11 Jul Beware of Vampire Power
Residential Perspective: Many electronic appliances continue to draw power even when they are switched off (TVs, microwaves, AC units, cell phone chargers). Unless you unplug these appliances while they are not in use, you will likely fall victim to what is known as vampire power (also known as standby power or phantom loads). While these “leaks” may seem like an insignificant amount of energy, vampire power adds up over time across the millions of homes in the US. Recent estimates suggest that, in the US, 5% of residential electricity use comes from leaking electricity. Because the US consumes 26% of the world’s energy, 5% is equivalent to the country of Italy’s yearly energy consumption. Vampire power not only inflates monthly electricity bills, but it also takes a toll on the environment as excess energy will be required from the grid whose power is mostly derived from fossil fuels. In 2019, 63% of US electricity generation was sourced from fossil fuels. Berkeley Labs has estimated that, in the US, vampire power contributes 27 megatons of CO2 to our atmosphere every year.
Business Perspective: Vampire power is not specific to residential consumers of electricity. Businesses large and small should aim to reduce potential phantom loads that may be prevalent in their physical locations. Some common electronic appliances costing businesses money while not in use include LCD computer displays on sleep (1.38 W), desktop computers on sleep (21.13 W), laser fax machines on ready (6.42 W), USB hubs left on (2.06 W), laser printers left on (131.07 W), flat top scanners left on (9.6 W), and copiers left on (9.36 W). If offices forget to switch off these appliances each day, it could cost them hundreds, if not thousands, of dollars per year in unnecessary electricity charges.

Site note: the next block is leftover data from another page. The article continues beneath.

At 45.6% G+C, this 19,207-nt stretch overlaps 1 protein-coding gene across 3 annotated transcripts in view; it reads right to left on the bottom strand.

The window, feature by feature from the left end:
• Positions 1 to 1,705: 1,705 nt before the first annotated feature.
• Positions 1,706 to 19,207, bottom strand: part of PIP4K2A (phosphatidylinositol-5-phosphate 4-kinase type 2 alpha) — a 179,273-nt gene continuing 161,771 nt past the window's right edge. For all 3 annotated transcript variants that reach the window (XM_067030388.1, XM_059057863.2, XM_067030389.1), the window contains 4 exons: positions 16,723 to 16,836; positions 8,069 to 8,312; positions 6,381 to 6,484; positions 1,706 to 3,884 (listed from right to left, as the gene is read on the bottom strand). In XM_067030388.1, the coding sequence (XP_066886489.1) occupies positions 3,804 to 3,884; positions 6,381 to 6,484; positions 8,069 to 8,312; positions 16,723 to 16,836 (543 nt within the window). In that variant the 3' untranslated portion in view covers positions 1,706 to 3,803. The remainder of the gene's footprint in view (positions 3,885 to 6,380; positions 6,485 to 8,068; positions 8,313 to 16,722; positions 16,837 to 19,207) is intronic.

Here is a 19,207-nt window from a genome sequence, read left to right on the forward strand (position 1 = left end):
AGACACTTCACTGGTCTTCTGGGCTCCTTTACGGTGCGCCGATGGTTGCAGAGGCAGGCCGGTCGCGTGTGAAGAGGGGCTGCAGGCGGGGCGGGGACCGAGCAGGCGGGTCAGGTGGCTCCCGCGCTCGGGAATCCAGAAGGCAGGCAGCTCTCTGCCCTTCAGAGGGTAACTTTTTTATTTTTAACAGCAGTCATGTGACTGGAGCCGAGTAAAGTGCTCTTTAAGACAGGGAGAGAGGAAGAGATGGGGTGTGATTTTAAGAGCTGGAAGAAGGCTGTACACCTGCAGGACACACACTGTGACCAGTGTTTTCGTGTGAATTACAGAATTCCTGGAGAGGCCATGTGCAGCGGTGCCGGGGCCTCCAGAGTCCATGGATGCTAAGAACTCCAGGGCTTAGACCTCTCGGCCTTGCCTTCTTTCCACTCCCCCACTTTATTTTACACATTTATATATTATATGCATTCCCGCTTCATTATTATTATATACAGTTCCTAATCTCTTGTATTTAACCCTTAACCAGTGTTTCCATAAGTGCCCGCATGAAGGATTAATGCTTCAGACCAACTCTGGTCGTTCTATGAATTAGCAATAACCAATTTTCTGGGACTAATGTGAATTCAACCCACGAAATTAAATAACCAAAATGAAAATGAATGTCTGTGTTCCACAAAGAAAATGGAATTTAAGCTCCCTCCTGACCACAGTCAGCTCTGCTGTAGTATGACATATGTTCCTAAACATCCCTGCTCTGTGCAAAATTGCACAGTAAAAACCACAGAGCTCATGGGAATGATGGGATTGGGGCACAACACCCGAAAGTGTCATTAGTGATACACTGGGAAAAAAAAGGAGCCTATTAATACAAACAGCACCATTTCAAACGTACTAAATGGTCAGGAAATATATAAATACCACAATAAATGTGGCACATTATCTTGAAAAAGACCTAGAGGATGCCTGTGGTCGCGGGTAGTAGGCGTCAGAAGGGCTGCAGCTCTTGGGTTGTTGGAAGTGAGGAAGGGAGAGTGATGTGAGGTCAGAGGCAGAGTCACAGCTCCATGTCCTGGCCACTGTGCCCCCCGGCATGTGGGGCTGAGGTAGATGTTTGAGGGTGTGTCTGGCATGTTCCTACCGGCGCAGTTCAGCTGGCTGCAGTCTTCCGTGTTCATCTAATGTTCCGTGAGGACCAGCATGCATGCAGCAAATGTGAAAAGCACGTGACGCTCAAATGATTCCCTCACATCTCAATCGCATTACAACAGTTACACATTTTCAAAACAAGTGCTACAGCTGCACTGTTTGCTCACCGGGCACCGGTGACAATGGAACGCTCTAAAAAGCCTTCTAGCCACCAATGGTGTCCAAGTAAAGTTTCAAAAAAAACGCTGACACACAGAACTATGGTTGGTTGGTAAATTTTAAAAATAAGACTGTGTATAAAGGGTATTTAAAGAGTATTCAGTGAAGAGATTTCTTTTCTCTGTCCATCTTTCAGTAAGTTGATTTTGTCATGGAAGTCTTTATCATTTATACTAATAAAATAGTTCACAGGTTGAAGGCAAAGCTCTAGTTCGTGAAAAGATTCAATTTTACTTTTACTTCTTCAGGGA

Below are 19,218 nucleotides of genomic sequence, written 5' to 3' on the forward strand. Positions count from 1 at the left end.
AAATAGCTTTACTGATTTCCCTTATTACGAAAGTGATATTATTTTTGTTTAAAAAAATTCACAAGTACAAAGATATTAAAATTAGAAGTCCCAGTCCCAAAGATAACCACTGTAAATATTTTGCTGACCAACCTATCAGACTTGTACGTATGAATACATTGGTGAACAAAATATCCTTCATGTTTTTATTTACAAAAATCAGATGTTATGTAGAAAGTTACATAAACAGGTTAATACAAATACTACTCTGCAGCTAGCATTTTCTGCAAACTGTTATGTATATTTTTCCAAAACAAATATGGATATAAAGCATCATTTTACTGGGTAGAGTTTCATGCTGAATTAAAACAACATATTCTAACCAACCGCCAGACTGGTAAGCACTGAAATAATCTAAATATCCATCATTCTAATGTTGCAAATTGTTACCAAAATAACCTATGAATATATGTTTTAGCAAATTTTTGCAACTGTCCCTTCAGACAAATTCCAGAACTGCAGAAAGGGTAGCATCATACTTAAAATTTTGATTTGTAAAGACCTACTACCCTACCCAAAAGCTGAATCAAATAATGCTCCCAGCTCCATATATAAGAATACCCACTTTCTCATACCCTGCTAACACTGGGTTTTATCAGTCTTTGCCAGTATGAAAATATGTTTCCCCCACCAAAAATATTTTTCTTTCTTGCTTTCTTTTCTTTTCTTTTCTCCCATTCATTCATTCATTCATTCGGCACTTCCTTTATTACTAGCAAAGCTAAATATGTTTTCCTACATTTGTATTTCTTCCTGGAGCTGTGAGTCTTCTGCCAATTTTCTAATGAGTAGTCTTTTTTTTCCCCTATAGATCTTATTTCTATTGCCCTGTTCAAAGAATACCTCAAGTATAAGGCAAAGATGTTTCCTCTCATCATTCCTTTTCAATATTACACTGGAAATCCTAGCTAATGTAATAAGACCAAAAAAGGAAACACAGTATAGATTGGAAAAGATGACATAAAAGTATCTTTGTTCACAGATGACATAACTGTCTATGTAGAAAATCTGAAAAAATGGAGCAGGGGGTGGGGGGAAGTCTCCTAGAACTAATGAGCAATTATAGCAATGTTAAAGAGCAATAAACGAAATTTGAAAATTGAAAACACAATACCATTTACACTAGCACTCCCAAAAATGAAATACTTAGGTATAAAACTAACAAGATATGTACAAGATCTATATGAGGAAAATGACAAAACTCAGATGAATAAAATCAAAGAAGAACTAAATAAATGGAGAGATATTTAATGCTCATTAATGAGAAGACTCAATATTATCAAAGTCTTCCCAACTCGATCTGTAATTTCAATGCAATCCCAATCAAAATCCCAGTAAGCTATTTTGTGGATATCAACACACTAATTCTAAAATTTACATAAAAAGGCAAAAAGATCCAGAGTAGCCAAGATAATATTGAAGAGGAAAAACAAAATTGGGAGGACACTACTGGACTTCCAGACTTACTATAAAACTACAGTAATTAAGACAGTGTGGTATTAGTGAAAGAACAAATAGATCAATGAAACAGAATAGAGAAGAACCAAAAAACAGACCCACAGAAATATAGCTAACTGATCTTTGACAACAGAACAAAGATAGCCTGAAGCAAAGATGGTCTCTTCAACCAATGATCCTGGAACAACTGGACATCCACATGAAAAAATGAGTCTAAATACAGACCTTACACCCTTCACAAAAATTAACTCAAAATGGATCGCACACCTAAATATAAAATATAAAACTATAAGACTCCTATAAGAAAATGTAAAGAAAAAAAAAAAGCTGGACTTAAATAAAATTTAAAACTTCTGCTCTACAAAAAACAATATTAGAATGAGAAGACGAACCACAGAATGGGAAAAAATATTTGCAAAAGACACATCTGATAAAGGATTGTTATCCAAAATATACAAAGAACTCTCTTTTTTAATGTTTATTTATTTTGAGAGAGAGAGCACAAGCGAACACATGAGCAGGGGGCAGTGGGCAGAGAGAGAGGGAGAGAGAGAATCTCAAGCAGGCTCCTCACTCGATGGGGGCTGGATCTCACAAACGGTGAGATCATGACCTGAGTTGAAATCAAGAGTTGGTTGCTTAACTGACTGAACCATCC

Solutions: Fortunately, there are several simple solutions to reduce vampire power. First, take a walk through your home or office and identify any appliances that could be generating phantom loads. Many of these appliances can be immediately unplugged. On some occasions, there will be many appliances in close proximity that can be aggregated on a smart power strip. These strips can automatically cut energy to devices that are only pulling a passive load, or you can manually switch off electricity to all plugged-in devices at once, preventing them all from sucking energy from the grid. Some larger appliances cannot be turned off (refrigerator, freezer), but when you make your next upgrade you can look out for Energy Star-certified appliances that consume far less energy.
Taking steps towards mitigating vampire power can lead to significant residential and commercial savings on electricity bills while also reducing carbon output. Minor financial investments in smart power strips or developing office policies encouraging folks to unplug appliances when not in use will pay off handsomely in the long-term.
Much of the information above was pulled from the following helpful links: Phantom Loads, Berkeley Lab, and How Stuff Works.